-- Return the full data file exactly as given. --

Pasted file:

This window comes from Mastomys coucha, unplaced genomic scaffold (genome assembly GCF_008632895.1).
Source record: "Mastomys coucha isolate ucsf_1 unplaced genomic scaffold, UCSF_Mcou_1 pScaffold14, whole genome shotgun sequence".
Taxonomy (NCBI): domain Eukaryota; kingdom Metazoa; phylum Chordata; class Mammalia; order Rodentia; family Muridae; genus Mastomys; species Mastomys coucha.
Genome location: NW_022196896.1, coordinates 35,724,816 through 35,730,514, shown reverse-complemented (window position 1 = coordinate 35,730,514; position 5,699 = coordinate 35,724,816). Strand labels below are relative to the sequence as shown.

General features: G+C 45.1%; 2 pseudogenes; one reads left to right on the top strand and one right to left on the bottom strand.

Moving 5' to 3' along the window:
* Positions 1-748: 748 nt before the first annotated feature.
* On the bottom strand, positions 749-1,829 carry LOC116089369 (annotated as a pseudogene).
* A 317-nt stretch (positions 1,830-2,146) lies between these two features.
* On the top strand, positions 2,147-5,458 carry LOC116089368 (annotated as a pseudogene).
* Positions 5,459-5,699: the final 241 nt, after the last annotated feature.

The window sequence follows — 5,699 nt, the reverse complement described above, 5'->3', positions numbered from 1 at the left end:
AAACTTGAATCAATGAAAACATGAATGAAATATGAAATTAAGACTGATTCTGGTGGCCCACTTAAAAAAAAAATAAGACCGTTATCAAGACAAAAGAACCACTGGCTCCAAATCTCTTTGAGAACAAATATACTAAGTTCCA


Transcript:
This window comes from Mastomys coucha, unplaced genomic scaffold (genome assembly GCF_008632895.1).
Source record: "Mastomys coucha isolate ucsf_1 unplaced genomic scaffold, UCSF_Mcou_1 pScaffold14, whole genome shotgun sequence".
Taxonomy (NCBI): domain Eukaryota; kingdom Metazoa; phylum Chordata; class Mammalia; order Rodentia; family Muridae; genus Mastomys; species Mastomys coucha.
Genome location: NW_022196896.1, coordinates 35,724,816 through 35,730,514, shown reverse-complemented (window position 1 = coordinate 35,730,514; position 5,699 = coordinate 35,724,816). Strand labels below are relative to the sequence as shown.

General features: G+C 45.1%; 2 pseudogenes; one reads left to right on the top strand and one right to left on the bottom strand.

Moving 5' to 3' along the window:
* Positions 1-748: 748 nt before the first annotated feature.
* On the bottom strand, positions 749-1,829 carry LOC116089369 (annotated as a pseudogene).
* A 317-nt stretch (positions 1,830-2,146) lies between these two features.
* On the top strand, positions 2,147-5,458 carry LOC116089368 (annotated as a pseudogene).
* Positions 5,459-5,699: the final 241 nt, after the last annotated feature.

The window sequence follows — 5,699 nt, the reverse complement described above, 5'->3', positions numbered from 1 at the left end:
AAACTTGAATCAATGAAAACATGAATGAAATATGAAATTAAGACTGATTCTGGTGGCCCACTTAAAAAAAAAATAAGACCGTTATCAAGACAAAAGAACCACTGGCTCCAAATCTCTTTGAGAACAAATATACTAAGTTCCA